Hip replacement rehabilitation

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Hip replacement (also called hip arthroplasty) is a very common surgical procedure in which the affected hip is replaced with an artificial joint (prosthesis) to help reduce pain and improve joint function.This intervention is not exclusive to the elderly. It is also performed in patients with other types of pathologies, for example, hip dysplasia in infants or femoral neck fracture due to accidents or neoplastic lesions.


  • Avoid antalgic postures, that is, avoid crossing your legs both lying down and sitting
  • Avoid lying on the side of the fracture
  • The use of cold compresses after performing an exercise session
  • Use a booster seat, especially in the initial phase
  • Make sure your wound is clean and dry, watch for the following signs of infection: warmth, redness, and swelling
  • Watch your diet


The rehabilitation offered to patients undergoing this type of intervention has the objective of optimizing postoperative results. For this, it is advisable to start with preoperative physiotherapy in order to achieve clinical and functional improvement (pain relief, functional gait and independence for ADLs) and try to reduce possible post-surgical complications. Also including the work of muscular strength, balance and mobility.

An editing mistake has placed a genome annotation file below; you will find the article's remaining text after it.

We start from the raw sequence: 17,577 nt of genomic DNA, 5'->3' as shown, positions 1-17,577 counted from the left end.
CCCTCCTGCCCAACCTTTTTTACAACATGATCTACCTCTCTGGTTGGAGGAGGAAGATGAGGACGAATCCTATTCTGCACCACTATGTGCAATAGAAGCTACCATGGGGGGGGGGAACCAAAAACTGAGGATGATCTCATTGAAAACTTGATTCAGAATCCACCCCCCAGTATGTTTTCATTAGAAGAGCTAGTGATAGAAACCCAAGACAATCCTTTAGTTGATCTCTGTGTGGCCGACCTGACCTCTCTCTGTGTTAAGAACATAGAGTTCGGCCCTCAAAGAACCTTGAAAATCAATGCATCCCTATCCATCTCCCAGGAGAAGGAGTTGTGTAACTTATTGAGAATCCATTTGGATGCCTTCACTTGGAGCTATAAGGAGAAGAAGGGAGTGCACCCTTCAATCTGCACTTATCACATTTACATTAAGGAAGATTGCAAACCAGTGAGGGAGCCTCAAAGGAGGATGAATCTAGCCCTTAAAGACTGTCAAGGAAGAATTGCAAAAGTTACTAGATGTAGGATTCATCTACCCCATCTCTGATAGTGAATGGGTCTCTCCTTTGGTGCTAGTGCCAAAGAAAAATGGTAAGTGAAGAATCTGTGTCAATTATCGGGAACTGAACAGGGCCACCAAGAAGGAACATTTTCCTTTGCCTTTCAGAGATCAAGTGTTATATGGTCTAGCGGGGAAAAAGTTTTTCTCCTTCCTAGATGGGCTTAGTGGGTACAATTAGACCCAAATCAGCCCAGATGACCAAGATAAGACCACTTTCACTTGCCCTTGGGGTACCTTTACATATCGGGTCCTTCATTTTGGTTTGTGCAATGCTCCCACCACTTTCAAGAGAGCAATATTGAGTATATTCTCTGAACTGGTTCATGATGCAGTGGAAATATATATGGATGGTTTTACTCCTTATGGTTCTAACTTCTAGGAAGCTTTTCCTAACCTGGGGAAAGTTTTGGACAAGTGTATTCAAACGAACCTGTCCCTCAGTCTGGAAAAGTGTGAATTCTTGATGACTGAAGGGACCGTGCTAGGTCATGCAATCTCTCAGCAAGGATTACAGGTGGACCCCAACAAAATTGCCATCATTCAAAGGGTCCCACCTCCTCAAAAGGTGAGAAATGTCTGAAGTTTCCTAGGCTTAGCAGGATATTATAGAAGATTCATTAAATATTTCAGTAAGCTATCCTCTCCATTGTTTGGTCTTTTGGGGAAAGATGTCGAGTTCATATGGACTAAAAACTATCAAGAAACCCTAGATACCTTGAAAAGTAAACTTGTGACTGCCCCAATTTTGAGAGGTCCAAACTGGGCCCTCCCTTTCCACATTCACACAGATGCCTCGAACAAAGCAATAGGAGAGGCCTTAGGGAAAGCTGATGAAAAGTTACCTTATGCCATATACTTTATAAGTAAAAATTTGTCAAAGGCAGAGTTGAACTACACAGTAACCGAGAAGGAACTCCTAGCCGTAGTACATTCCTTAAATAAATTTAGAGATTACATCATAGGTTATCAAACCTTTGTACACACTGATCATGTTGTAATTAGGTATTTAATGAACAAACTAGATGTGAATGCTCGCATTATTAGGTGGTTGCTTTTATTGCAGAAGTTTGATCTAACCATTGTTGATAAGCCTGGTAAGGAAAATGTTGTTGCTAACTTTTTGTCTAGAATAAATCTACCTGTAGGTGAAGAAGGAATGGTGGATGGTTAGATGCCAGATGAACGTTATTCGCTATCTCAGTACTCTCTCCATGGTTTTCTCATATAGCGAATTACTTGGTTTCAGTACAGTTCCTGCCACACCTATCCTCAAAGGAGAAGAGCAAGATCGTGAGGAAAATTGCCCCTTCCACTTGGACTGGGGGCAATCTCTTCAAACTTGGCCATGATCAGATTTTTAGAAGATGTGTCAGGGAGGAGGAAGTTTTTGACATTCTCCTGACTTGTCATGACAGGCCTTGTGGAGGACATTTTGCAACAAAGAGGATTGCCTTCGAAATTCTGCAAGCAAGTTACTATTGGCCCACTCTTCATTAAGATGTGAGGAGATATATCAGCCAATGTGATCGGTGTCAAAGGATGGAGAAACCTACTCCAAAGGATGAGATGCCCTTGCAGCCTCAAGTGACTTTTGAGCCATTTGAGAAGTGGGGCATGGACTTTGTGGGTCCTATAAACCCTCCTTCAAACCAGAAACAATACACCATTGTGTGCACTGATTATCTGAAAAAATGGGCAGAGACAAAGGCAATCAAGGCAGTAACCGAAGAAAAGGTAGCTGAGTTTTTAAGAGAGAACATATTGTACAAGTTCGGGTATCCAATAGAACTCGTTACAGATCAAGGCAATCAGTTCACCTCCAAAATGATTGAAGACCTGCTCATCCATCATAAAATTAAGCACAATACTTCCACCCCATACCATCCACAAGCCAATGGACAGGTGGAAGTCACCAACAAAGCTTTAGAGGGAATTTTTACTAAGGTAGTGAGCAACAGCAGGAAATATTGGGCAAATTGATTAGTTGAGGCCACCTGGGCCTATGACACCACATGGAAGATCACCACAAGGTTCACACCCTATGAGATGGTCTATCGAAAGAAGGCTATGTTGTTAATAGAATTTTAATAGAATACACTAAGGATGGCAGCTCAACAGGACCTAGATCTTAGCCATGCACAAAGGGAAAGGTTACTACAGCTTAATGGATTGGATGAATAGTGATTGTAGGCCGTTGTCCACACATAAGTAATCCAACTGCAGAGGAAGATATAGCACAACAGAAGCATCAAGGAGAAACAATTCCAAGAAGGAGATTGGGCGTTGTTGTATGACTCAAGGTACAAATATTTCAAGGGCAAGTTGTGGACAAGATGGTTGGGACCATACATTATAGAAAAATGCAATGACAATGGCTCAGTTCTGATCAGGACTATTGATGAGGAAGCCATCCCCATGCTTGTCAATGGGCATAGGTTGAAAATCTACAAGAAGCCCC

Early mobilization after hip replacement surgery will form part of one of the key pieces in rehabilitation programs. In case of having carried out a preoperative treatment with the physiotherapist, after the surgery it will be time to put into practice everything previously worked on. Respiratory, isometric exercises and mobilizations in bed will be some that can be used immediately after the operation.



Physiotherapy will begin early with the care of the postures in bed, reducing the edema and treating the condition of the scar. In the same way, the patient will be provided with recommendations on how to avoid flexion movements greater than 90º, abduction greater than 30º-40º and not combine flexion or adduction with rotations. The operated leg must be outside the midline of the body, all this due to the risk of dislocation of the prosthesis.

In the first phase of rehabilitation, the physiotherapist will perform pain reduction techniques, circulatory and lymphatic drainage, scar massage, combined with kinesitherapy of the upper and lower limbs.